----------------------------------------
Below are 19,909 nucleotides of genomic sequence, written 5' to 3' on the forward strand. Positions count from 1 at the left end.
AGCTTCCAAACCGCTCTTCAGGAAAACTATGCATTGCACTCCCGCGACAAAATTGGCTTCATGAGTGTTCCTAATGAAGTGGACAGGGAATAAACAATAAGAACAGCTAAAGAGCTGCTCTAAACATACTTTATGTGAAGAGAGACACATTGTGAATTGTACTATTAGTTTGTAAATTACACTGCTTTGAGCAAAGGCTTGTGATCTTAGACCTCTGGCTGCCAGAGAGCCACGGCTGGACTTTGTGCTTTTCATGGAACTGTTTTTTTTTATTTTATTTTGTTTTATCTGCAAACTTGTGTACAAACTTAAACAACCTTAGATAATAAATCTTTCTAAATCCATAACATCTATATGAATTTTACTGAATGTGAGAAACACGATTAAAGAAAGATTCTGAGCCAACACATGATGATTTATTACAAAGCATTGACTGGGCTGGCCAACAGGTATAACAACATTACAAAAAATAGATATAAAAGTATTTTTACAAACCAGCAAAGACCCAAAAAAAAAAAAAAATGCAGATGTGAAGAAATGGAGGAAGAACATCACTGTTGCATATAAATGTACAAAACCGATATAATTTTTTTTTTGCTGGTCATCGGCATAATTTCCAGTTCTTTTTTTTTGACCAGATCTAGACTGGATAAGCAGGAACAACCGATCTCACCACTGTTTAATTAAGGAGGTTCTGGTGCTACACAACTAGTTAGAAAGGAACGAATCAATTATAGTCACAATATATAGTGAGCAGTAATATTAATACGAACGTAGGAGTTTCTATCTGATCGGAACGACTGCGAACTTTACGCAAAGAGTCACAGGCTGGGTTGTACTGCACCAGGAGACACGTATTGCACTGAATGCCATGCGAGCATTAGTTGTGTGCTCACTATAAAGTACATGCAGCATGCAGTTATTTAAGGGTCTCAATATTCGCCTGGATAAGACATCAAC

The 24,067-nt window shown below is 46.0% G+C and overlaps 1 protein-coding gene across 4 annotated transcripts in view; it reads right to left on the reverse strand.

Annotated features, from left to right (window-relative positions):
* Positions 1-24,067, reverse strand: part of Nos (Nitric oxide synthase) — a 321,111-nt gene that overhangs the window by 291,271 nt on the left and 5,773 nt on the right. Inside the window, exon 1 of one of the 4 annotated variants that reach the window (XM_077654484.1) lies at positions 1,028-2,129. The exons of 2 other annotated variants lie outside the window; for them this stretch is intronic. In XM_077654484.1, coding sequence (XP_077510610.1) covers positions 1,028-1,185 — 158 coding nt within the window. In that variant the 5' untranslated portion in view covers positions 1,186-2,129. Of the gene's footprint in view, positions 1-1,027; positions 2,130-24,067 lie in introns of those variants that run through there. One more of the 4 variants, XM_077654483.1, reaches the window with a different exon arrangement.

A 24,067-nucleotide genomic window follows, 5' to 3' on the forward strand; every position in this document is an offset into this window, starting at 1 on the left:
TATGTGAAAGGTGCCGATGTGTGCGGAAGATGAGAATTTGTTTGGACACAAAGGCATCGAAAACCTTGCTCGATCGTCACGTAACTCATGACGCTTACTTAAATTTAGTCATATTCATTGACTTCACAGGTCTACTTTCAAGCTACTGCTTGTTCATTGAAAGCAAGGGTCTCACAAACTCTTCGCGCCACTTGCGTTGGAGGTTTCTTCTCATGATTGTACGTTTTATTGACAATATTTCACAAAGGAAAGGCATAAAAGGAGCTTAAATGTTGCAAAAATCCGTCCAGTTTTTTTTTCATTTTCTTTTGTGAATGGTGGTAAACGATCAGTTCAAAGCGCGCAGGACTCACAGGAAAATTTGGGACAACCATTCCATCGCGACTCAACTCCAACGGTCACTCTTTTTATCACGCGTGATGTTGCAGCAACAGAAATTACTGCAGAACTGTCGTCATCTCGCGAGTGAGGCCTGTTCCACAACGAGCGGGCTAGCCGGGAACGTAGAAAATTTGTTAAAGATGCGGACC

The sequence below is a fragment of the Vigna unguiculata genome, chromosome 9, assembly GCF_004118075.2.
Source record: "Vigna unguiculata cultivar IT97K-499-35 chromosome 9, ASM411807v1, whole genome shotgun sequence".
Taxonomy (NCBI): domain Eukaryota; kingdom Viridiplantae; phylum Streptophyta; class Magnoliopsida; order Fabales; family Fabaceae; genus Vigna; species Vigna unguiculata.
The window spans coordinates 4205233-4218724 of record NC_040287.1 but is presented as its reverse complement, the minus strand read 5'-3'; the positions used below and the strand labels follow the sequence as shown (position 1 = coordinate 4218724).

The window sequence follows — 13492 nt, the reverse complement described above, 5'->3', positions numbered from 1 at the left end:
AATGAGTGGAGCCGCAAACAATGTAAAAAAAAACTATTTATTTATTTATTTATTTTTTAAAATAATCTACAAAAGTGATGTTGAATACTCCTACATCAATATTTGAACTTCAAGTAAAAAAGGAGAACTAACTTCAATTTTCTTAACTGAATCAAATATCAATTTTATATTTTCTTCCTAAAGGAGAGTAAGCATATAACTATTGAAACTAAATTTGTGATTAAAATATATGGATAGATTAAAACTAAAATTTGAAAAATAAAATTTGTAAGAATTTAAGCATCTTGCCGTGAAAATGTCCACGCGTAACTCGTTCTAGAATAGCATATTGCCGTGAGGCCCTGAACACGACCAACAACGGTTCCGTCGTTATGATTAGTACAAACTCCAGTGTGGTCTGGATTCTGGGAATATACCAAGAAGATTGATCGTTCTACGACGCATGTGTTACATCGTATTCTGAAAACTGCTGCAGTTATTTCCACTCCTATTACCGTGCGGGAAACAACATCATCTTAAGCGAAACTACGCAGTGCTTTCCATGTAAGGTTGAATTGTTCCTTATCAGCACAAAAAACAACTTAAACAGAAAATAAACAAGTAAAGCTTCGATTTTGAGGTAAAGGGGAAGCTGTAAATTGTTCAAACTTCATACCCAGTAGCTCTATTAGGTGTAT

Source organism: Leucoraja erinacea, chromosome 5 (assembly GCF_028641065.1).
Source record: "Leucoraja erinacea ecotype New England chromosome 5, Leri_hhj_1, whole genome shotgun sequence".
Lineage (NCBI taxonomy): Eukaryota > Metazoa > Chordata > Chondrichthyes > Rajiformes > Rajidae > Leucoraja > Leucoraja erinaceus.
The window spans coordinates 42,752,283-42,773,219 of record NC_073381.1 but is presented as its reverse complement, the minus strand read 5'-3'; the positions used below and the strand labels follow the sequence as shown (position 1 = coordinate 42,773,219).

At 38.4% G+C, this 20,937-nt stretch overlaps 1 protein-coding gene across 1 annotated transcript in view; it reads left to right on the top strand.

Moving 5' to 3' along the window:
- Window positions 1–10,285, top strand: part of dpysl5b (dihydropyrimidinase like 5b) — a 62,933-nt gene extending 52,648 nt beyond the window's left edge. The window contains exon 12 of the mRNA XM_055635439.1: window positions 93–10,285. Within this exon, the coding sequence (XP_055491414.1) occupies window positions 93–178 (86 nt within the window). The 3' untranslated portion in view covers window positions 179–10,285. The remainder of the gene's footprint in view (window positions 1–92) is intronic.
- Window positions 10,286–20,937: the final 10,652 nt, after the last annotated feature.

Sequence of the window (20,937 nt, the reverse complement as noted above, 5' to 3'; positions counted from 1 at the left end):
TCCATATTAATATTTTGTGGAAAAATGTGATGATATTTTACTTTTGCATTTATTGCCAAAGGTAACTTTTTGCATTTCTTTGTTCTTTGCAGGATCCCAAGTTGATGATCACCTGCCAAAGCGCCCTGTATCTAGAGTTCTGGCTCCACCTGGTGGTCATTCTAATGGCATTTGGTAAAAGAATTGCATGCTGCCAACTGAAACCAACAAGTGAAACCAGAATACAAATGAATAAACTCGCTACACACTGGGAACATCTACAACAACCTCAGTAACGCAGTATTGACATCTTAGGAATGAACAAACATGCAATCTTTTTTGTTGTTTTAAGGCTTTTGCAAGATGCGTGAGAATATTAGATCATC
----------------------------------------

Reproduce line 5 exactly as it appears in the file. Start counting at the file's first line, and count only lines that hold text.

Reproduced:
* Positions 1-24,067, reverse strand: part of Nos (Nitric oxide synthase) — a 321,111-nt gene that overhangs the window by 291,271 nt on the left and 5,773 nt on the right. Inside the window, exon 1 of one of the 4 annotated variants that reach the window (XM_077654484.1) lies at positions 1,028-2,129. The exons of 2 other annotated variants lie outside the window; for them this stretch is intronic. In XM_077654484.1, coding sequence (XP_077510610.1) covers positions 1,028-1,185 — 158 coding nt within the window. In that variant the 5' untranslated portion in view covers positions 1,186-2,129. Of the gene's footprint in view, positions 1-1,027; positions 2,130-24,067 lie in introns of those variants that run through there. One more of the 4 variants, XM_077654483.1, reaches the window with a different exon arrangement.